It all started with pasta. Through out my whole life pasta has been my go to comfort food. When I was too tired to cook anything and too hungry to care, I could always just boil some water and toss in a box of pasta. Don’t get me wrong, I like food, I like cooking and I like eating good food I cooked. But there are some days when you don’t have the energy, creativity or time for that. That’s when I eat pasta. I always had a box or two in my cabinet. It never goes bad so you can stock up when it’s on sale. And it dresses up well. You generally can make a pasta dish with whatever you happen to have hanging around in the cabinet and fridge. The added bonus is all you need is a pot, some water and a heat source. Generally, pretty easy to come by.
Now, in October of 2010, I left my job, liquidated my possessions and began a journey through Central America to find what was important to me in life. I began my journey in Guatemala volunteering with a non-profit organization, Long Way Home, that focuses on sustainable building. This was the first step for me in opening my eyes to a greater consciousness of how wasteful we are in Western society. Shortly after leaving Long Way Home, I met Trevor, who is now my husband, who was looking into organic farming. Together we spent the next 10 months traveling through Mexico, Belize, Guatemala and Nicaragua.
We explored traditional markets, ate street food, went to fine restaurants and did plenty of home cooking when we had access to kitchens. During this time we learned to master the art of “cowboy coffee”- straight up boiled and strained, how to make an oven using a tortilla pan, tuna can and a pot, and all sorts of other perfectly effective if rather primitive ways to make food. We spent many hours discussing where food comes from and how it gets to us. We discovered foods we thought we didn’t like actually tasted good when they were fresh and prepared properly. We talked about sustainability, and how to still have things you enjoy without creating too much waste. We began to develop a plan. Yet through it all, we still ate A LOT of pasta. For all the reasons I mentioned before pasta is a great travel food. You can carry it from place to place in your bag that way if your lucky enough to get access to a stove you already have dinner with you.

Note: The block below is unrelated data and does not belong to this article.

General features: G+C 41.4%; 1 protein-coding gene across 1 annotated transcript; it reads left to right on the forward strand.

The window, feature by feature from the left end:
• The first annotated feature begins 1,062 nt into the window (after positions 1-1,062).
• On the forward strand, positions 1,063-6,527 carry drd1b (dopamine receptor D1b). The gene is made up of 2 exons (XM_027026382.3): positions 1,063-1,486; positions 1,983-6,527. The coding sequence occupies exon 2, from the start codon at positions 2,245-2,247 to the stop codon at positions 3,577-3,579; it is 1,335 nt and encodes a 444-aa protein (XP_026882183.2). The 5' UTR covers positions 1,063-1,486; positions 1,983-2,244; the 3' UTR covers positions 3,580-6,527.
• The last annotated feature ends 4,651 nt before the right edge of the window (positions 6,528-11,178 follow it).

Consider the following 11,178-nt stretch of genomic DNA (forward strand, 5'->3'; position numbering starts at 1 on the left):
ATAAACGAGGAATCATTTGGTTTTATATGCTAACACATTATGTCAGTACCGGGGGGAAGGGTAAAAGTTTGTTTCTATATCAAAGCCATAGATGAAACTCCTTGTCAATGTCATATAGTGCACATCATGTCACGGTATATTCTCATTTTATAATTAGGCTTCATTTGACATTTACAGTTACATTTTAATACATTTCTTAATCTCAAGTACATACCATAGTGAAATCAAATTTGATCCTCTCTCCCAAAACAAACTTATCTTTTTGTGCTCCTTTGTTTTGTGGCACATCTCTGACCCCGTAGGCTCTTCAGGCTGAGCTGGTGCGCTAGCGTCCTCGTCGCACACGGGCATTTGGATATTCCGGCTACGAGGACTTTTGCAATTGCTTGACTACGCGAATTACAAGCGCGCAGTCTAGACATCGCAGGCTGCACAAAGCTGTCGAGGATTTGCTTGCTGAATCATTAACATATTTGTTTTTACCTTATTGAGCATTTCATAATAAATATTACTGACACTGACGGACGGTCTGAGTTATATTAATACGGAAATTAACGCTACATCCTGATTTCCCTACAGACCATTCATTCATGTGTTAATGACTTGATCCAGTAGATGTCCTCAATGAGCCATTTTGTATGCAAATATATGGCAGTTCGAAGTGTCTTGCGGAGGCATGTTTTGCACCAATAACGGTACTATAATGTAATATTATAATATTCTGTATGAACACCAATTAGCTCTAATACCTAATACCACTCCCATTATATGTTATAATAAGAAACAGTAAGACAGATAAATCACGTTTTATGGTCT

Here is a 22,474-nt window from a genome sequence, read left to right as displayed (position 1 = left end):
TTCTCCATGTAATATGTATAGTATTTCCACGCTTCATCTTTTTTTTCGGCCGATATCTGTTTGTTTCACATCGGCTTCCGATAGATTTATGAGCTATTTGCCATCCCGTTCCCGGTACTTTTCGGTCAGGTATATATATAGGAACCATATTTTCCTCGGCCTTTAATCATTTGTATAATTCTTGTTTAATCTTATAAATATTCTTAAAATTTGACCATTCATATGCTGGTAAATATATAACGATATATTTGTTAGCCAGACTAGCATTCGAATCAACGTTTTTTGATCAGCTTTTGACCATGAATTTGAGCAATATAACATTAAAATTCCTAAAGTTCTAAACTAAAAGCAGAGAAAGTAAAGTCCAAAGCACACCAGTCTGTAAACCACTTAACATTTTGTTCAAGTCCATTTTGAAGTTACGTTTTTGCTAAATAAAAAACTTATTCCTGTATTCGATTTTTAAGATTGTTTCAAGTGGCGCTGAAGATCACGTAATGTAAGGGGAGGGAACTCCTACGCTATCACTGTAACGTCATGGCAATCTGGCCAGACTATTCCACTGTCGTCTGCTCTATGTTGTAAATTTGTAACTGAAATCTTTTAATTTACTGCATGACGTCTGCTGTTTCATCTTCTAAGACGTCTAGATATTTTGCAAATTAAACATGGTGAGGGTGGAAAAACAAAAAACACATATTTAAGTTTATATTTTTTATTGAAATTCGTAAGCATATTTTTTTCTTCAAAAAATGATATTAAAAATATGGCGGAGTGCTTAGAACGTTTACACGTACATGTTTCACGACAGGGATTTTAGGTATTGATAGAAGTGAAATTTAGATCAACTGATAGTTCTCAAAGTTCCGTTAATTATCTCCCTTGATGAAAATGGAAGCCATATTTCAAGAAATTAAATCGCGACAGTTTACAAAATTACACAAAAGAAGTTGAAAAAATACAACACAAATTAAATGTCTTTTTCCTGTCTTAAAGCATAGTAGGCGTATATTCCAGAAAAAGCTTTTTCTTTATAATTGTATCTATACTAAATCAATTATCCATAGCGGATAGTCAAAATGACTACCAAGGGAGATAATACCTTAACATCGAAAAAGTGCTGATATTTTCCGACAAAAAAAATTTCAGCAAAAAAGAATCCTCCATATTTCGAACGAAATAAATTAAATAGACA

It wasn’t until I stopped moving I really gave pasta much thought. After about 10 months on the road, we wound up on an island called Ometepe in southern Nicaragua. It’s made up of two volcanoes, located in Central America’s largest lake. Being on the island is like stepping back in time. You see oxen driven carts rolling down the streets. Chickens, cows and pigs roam free. Small pulperias, your corner stores, provide you with basics like eggs and milk and flour and produce comes around the island to your door on trucks. For more exotic items you have to travel to town or even to the mainland. It’s a lot like what I always imagined it would be like to be Laura Ingalls in “Little House of the Prairie,” which was something that always caught my imagination as a little girl. Along with stepping back in time comes giving up a lot of modern comforts we don’t think about, hot water, paved roads and municipal trash collection.
Once I settled into a house, and stopped moving I realized the bulk of my non-organic trash was pasta wrappers. It took a few months but I eventually decided that I would attempt to make pasta from scratch. Armed with an aluminum pot to mix in and a bottle of wine to function as a rolling pin the first batch failed. But since then I have complete stop buying pasta, not only cutting down my trash but also providing a much tastier meal. Maybe not so quick and easy but infinitely more satisfying.
Join me an exploration of cooking and living outside the box.